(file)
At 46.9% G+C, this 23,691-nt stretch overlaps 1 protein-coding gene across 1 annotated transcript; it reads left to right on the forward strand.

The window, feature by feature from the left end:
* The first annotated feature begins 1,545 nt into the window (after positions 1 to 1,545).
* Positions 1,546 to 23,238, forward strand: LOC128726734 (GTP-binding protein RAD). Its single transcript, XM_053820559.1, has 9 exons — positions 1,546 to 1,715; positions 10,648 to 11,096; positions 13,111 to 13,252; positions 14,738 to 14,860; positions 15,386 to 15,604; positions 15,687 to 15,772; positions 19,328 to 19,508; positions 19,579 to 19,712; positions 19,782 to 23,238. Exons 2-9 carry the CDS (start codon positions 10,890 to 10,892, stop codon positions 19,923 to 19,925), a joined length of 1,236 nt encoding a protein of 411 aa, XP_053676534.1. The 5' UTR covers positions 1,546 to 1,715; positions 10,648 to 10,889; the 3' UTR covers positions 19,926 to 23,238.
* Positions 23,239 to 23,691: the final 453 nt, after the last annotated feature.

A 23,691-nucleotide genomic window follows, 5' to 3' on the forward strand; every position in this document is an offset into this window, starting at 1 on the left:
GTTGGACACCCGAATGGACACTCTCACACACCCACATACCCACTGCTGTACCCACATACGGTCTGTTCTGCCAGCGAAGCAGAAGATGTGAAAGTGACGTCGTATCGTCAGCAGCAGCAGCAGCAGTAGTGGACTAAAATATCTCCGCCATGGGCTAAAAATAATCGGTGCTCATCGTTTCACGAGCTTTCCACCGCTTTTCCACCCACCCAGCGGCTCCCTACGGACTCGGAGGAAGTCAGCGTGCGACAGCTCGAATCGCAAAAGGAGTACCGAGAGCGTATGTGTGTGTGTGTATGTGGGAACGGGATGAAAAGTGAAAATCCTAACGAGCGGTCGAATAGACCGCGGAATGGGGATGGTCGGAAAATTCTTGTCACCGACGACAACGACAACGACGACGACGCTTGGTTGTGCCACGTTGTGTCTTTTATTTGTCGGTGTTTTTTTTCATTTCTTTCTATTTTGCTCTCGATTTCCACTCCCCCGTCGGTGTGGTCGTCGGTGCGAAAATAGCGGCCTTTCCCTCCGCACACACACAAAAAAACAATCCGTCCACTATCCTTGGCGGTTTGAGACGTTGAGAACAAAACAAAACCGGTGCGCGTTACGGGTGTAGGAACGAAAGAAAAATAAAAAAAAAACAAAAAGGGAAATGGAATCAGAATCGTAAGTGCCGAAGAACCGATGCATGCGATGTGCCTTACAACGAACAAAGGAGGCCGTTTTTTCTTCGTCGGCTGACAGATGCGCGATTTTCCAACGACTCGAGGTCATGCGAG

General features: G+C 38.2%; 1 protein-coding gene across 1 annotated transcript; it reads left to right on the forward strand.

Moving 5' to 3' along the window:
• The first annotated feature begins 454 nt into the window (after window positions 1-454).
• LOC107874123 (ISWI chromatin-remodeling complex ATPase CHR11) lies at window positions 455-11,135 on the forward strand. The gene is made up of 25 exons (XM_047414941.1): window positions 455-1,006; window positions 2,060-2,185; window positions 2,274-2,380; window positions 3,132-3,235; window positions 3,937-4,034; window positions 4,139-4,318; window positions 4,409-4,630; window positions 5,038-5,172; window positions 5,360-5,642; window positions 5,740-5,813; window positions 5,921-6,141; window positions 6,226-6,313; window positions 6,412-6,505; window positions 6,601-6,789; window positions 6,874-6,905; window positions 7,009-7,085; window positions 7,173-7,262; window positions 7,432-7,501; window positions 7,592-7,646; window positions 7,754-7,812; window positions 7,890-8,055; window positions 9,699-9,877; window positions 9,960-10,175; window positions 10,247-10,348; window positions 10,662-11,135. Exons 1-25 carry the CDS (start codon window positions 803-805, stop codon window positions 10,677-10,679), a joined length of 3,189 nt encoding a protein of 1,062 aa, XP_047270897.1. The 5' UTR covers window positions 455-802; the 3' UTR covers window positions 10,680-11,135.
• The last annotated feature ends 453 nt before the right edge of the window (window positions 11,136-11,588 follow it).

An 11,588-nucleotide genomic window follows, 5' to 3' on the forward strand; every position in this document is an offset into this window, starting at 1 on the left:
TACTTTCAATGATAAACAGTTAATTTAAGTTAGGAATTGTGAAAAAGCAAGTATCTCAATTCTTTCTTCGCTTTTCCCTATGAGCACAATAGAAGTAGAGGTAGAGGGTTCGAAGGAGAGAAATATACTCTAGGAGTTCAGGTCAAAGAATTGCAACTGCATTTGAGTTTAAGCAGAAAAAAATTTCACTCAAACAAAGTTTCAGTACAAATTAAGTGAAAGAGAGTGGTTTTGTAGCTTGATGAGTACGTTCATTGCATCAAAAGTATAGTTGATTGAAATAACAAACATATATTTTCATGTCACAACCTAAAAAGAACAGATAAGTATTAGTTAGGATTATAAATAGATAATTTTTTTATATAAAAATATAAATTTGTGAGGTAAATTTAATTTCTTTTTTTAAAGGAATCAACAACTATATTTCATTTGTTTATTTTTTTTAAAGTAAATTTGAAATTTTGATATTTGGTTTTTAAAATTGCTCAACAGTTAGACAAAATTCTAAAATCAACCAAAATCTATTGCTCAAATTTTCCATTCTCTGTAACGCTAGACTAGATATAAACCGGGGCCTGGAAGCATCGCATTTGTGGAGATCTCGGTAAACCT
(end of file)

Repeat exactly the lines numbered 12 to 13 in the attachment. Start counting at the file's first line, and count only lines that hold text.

• The last annotated feature ends 453 nt before the right edge of the window (window positions 11,136-11,588 follow it).

An 11,588-nucleotide genomic window follows, 5' to 3' on the forward strand; every position in this document is an offset into this window, starting at 1 on the left: